Obit: folksinger Wade Hemsworth (1916-2002)

Wade Hemsworth, who was a career draftsman for the Canadian National Railway, once explained, “I build bridges with a slide rule and paper and pencil.”

But after office hours, he crafted brilliant folk songs about life in the Canadian north that will likely prove as durable as any bridge he ever designed.
Celebrated for the quality rather than the quantity of his musical output, Hemsworth died recently in Montreal at the age of 85, leaving a legacy of 16 songs. Fifteen were published bilingually in a 1990 book, The Songs of Wade Hemsworth, and most were included in a 1995 compact disc of his own material that he recorded at nearly 80 years of age.

Several of his tunes, including The Log Driver’s Waltz, have been immortalized in films by the National Film Board of Canada. Some, like The Blackfly Song, are sung in schools, song circles and around northern campfires, and are sometimes mistaken for traditional folk songs that have been handed down for generations.

“All of his songs were very distinct and as carefully worked as any sonata,” said the songwriter’s friend, Peter Weldon. “He was clearly the forerunner of people like Gordon Lightfoot and Bruce Cockburn. Listening to some of his songs is kind of like looking at a Tom Thomson painting — they’re that real and that strong.”

NFB filmmaker John Weldon (a cousin of Peter Weldon’s) made the three-minute animated film The Log Driver’s Waltz in 1979; it features Kate and Anna McGarrigle’s memorable rendition of the title song. Because the film has been shown repeatedly on television, Weldon speculates that The Log Driver’s Waltz may be the Hemsworth song most familiar to Canadians.

“It’s the one that everyone recognizes,” he said. “The film is catchy and it bears infinite repetition, and the TV stations don’t seem to mind if people have seen it before because it’s not something that wears out easily. I think Wade’s more responsible for that than I am.”

Born in Brantford, Ont., in 1916, Albert Wade Hemsworth played tenor banjo and four-string guitar in a series of pop bands in his teens and twenties. He studied at the Ontario College of Art in Toronto and spent most of the war years with the RCAF in Newfoundland, where he learned traditional folk tunes from the locals.

After the war, he joined several hydro survey crews that journeyed variously into the country north of Lake Superior, northern Quebec and Labrador, usually for months at a stretch.

“The bush made a deep impression on him, and when he came back he wrote songs that are mostly about the wilderness,” said his friend, Dane Lanken, the husband of Anna McGarrigle. “I don’t think that anyone has captured the wilderness in such depth.”

Hemsworth moved to Montreal in the early 1950s and began working for CNR by day and writing songs like The Wild Goose, The Blackfly Song and Foolish You in the evenings. He recorded a few of them on a folk record he made for Folkways Records in 1955.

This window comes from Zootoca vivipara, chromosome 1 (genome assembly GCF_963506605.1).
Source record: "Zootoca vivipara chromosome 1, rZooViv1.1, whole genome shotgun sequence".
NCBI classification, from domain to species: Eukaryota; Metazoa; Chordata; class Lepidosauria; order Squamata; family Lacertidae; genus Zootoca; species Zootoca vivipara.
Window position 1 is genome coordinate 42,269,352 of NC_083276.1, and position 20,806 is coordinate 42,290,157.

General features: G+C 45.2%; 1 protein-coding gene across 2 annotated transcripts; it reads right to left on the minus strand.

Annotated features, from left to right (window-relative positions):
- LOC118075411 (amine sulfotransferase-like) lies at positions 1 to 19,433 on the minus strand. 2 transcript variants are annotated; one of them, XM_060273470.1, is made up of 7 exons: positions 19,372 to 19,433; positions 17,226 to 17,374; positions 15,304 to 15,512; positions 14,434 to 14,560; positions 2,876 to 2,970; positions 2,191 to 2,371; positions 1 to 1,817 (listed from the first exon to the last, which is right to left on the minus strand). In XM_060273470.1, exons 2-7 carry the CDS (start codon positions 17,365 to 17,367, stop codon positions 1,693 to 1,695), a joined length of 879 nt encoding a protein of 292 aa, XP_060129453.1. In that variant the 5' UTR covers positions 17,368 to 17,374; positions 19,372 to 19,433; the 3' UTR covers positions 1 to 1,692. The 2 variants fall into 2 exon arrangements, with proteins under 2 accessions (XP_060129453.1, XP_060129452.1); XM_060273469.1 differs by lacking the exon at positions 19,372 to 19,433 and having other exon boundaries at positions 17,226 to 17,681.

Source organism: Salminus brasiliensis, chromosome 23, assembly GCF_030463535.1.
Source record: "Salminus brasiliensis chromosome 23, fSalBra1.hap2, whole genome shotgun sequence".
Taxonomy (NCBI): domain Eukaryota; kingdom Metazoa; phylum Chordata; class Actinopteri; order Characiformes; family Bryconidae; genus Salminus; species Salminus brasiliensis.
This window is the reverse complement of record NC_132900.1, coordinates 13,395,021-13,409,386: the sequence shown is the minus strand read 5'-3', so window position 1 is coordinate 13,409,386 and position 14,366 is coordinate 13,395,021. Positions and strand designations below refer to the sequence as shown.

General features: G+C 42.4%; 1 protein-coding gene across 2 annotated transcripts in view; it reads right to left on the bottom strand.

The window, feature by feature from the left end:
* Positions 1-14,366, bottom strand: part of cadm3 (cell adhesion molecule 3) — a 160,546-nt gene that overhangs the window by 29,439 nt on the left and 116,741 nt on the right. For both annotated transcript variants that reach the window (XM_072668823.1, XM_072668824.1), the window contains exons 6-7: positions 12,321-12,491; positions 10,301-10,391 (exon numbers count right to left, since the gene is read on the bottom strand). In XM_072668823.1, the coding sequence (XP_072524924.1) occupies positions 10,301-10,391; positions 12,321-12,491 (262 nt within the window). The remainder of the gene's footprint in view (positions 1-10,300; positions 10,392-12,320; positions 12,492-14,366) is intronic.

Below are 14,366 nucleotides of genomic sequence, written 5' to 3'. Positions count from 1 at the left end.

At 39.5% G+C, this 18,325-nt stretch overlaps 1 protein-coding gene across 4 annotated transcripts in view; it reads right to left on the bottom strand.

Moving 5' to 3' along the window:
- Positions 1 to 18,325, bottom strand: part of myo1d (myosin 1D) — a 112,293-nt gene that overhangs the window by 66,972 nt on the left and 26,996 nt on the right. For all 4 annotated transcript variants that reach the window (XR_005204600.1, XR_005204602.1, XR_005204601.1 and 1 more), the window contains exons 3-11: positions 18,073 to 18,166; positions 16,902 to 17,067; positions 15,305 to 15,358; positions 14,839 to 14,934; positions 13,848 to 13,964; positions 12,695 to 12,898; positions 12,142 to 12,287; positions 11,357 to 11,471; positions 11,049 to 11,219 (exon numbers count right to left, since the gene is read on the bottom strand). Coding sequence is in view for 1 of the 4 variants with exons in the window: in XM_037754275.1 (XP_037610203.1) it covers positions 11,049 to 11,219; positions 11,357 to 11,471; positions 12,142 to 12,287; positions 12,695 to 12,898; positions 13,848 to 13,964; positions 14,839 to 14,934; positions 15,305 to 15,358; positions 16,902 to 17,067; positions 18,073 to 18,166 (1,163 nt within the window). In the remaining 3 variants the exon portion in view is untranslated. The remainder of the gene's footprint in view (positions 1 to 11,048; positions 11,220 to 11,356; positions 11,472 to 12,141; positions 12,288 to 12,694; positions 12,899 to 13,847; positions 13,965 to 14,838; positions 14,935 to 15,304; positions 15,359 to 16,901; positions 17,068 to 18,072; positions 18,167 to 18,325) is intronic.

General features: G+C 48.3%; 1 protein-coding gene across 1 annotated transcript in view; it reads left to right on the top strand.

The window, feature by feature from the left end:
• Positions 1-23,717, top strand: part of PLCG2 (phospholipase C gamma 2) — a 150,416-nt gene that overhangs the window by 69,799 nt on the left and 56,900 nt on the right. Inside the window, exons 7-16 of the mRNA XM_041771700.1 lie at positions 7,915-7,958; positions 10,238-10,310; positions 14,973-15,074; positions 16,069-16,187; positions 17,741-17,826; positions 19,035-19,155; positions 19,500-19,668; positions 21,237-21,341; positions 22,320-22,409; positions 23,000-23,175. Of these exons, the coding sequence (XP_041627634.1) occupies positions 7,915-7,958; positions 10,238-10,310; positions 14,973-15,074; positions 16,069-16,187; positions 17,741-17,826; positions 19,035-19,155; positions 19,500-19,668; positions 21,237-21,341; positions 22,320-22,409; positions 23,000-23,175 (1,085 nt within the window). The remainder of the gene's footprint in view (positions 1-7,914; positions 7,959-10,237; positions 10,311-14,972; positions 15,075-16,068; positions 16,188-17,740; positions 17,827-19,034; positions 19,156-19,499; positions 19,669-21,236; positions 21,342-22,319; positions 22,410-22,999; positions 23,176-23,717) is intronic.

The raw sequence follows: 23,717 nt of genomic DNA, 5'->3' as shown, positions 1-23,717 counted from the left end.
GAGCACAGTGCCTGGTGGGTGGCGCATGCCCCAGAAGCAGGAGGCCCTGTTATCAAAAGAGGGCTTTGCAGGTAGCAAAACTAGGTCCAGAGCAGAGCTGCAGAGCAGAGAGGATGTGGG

Twas blackfly, blackfly, everywhere,
A-crawlin’ in your whiskers, a-crawlin’ in your hair,
A-swimmin’ in the soup and a-swimmin’ in the tea.
The devil take the blackfly and let me be.

In 1957, he turned out several songs for an NFB documentary on logging, and later composed for several other NFB projects. For a film on seaweed, he wrote My Mother is the Ocean Sea in the unusual and difficult 5/4 time signature because, he once explained, “the rhythm of it seems to suggest something of the sea.” The Blackfly Song became the basis of another popular NFB cartoon, directed by Chris Hinton; it was nominated for an Academy Award in 1995.

One Hemsworth song, The Story of the I’m Alone, recounted the true story of a Nova Scotian rum-running ship sunk by the US coast guard. Its Caribbean-inflected rhythms reflected Hemsworth’s reverence for calypso music. Those who have read newspaper accounts of the incident praise the economy by which he managed to include every relevant detail into the song.

Enmeshed in Montreal’s folk scene of the 1960s, Hemsworth played at major folk festivals across Canada, but his live performances were infrequent. His guitar style was unusual, according to Peter Weldon. “He was very influenced by calypso, but he didn’t play the guitar the way they did. He almost used the technique of a classical guitarist, playing all over the neck. I don’t know anybody who played like him.”

Friends said he was also a great dancer, which is perhaps not surprising for the author of a beloved tune about a log driver whose lightness and agility on the dance floor pleases a girl “from her head to her toes.”

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For he goes birling down a-down white water;
That’s where the log driver learns to step lightly.
It’s birling down a-down white water;
A log driver’s waltz pleases girls completely.

In his earliest song, The Wild Goose, he described leaving the forest for the last time as the geese are migrating overhead; the song is a metaphor of death, he said.

At the last portage, when I’ll pack no more
Let me fly with the wild goose high over north shore.

Wade Hemsworth lived in Morin Heights, a town north of Montreal. He was predeceased by his wife, Irene Heywood, in 1989, and is survived by his second wife, Shirley Singer. He also leaves a sister, Cherry Taylor of Calgary, and a sister-in-law, Norma Hemsworth of Brantford. ♦

© 2002